Business

No local fuel price revision anytime soon: Will absorb burden as long as Govt. can, Gammanpila 

  • Denies reports of no fuel price revision for next three months

 

Regardless of escalating global oil prices, local fuel prices which have not been revised since September 2019 would be maintained at their current levels as long as the Government can absorb the cost, The Sunday Morning Business learns.   

Disputing media reports that rule out a local fuel price revision for the next three months, Minister of Energy Udaya Gammanpila stated that he is uncertain of how long the Government could absorb the rising cost of global oil prices, thereby neither confirming nor denying a fuel price revision after three months. 

Nevertheless, he added that the rapid phase of a global oil price hike is discouraging the Government to absorb the costs further.

“Because of the pandemic, people are pressed with an increasing cost of living and loss of income. If you look at the producers, they have lost their international markets. So increasing fuel prices means increasing the cost of living, which means they will lose international markets. We do not want our producers to lose their remaining foreign orders,” Gammanpila added. 

Bloomberg last week reported that oil jumped the most in more than a week after a US government report showed a record drop in domestic fuel inventories from the aftermath of a deep freeze that shuttered refineries in several states.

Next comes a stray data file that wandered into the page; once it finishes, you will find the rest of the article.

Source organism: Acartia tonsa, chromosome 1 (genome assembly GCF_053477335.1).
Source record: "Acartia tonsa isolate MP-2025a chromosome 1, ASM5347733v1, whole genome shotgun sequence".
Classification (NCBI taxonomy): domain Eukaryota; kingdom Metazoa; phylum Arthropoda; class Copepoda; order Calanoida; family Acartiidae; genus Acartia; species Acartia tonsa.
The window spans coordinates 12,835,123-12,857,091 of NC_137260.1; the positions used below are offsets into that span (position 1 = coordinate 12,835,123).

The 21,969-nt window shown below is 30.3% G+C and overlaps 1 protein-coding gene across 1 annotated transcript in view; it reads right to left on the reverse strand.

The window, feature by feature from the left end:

“Crude futures in New York climbed 2.6% on Wednesday (3), snapping a three-day streak of losses. US gasoline inventories tumbled last week by the most since 1990 after a polar blast wiped out more than 5 million barrels a day of refining capacity in late February along the US Gulf Coast, according to Energy Information Administration data. Crude stockpiles swelled with refineries still shut,” it added. 

In January this year amidst rising global oil prices, Gammanpila told us that the local prices of fuel would be revised this year only when the global oil prices decline to a certain extent, marking the first fuel price revision of the current Government.

According to the Minister at that point, the wait for global oil prices to go down comes amidst the Treasury’s cash-tight position to pump money into the stabilisation fund to absorb the financial burden of the consumers if the fund and the formula are to be implemented at a time global oil prices are high. 

The current Government that was elected in November 2019 abandoned the fuel pricing formula which was introduced by the previous Government. In fact, the current Government is yet to announce its first fuel price revision. The local oil prices were last revised in September 2019, under the monthly fuel pricing formula. Under this formula alone, fuel prices were revised about 19 times based on both scientific and political reasons.

Oil prices hit negative levels when the pandemic spread outside of China in the first half of last year. Nevertheless, the Sri Lankan Government maintained fuel prices without reducing them to reflect the change in the global oil market, but pledged it would pass down the benefits in the form of reduced grocery prices. As pledged, the prices of groceries were reduced, but these returned to its previous levels in a few weeks.